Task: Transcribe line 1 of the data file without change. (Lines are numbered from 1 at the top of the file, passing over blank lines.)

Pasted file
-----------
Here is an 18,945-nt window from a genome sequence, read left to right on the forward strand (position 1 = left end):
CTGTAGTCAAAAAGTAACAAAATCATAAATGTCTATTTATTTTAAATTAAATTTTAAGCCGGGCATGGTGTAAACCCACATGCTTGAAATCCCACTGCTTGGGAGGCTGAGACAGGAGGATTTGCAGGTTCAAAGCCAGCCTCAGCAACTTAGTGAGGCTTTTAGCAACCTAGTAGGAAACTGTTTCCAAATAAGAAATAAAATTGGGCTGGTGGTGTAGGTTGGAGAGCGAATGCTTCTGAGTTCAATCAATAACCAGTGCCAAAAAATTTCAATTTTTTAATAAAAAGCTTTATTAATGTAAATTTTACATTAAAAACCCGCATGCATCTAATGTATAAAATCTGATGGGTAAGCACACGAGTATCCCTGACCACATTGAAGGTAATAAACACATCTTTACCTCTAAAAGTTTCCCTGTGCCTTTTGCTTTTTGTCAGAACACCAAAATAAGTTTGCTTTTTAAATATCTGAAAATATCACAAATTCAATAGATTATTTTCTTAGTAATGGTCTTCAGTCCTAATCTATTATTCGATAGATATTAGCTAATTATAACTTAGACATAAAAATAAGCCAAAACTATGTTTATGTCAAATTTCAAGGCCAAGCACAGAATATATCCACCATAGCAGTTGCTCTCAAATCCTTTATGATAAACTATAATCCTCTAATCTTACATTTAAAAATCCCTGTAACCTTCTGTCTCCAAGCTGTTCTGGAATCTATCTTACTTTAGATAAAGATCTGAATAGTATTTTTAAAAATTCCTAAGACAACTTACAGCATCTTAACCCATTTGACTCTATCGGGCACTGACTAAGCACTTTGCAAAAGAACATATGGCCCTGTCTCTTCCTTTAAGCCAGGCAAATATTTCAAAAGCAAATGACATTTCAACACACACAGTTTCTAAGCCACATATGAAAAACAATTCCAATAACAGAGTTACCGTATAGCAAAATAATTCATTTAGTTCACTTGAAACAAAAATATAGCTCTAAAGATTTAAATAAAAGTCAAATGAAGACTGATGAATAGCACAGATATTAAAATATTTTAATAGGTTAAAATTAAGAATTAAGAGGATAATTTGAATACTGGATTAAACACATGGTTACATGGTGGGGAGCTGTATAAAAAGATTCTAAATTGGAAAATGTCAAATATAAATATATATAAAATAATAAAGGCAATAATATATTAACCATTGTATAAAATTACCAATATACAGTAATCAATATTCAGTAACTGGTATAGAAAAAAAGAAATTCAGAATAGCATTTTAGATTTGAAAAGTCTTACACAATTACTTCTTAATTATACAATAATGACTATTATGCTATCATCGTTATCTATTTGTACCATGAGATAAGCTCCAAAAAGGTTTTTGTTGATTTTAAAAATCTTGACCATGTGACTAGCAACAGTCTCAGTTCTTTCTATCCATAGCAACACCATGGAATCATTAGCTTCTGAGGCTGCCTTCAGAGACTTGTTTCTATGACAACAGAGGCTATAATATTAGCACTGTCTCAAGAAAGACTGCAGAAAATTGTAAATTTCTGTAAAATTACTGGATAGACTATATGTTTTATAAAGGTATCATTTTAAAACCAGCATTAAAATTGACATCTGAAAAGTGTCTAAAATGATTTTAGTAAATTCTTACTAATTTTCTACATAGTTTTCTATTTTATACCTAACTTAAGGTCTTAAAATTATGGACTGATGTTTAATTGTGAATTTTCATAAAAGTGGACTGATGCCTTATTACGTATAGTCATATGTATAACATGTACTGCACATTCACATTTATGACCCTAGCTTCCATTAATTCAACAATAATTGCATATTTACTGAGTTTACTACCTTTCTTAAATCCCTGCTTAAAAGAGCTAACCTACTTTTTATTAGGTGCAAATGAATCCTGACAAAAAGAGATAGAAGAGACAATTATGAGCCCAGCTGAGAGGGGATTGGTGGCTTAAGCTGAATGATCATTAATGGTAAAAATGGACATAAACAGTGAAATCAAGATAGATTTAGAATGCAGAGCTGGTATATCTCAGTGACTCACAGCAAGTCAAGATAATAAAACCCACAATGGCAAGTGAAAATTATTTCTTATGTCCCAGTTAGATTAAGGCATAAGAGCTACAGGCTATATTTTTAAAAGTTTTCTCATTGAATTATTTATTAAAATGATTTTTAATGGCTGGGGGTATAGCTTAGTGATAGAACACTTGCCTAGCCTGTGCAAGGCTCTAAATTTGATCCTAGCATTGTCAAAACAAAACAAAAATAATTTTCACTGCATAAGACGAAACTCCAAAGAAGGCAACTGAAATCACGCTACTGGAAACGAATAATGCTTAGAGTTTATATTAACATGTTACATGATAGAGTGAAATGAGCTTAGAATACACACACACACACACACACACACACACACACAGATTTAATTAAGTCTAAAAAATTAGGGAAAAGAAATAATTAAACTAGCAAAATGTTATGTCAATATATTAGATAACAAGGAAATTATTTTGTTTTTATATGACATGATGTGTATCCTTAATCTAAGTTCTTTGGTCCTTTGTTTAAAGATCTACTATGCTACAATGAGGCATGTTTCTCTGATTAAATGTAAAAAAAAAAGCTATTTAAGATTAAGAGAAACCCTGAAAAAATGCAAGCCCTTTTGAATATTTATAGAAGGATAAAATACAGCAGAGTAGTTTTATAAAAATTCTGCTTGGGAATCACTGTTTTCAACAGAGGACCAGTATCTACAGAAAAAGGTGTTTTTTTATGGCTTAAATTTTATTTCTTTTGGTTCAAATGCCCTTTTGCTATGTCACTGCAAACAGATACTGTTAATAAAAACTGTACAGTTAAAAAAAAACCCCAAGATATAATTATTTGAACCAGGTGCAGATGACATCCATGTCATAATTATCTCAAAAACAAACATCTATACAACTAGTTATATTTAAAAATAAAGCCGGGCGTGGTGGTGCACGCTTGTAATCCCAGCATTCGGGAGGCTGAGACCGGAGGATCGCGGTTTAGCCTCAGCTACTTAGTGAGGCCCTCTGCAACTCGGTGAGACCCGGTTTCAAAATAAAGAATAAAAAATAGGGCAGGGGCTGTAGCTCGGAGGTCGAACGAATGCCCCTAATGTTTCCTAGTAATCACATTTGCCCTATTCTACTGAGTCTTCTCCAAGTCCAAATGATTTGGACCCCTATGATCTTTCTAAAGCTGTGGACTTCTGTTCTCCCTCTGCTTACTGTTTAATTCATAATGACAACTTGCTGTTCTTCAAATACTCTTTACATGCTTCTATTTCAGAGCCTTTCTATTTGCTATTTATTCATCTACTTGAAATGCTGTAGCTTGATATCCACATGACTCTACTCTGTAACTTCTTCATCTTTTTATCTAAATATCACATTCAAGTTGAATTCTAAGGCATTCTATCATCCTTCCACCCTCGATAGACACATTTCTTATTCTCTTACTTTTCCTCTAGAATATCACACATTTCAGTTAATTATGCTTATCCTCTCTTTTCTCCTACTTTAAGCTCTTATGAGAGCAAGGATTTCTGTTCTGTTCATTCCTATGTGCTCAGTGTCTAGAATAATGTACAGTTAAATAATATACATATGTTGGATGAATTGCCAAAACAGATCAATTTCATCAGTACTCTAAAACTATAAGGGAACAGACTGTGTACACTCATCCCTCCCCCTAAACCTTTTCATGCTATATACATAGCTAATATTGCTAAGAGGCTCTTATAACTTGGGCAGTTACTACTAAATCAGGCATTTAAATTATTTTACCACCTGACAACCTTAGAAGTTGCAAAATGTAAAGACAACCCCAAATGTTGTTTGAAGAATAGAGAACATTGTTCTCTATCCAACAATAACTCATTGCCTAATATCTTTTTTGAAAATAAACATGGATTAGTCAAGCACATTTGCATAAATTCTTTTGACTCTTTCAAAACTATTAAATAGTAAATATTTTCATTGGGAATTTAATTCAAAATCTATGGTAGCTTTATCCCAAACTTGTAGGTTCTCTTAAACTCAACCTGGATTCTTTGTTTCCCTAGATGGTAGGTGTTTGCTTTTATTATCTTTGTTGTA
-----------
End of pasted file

Here is an 18,945-nt window from a genome sequence, read left to right on the forward strand (position 1 = left end):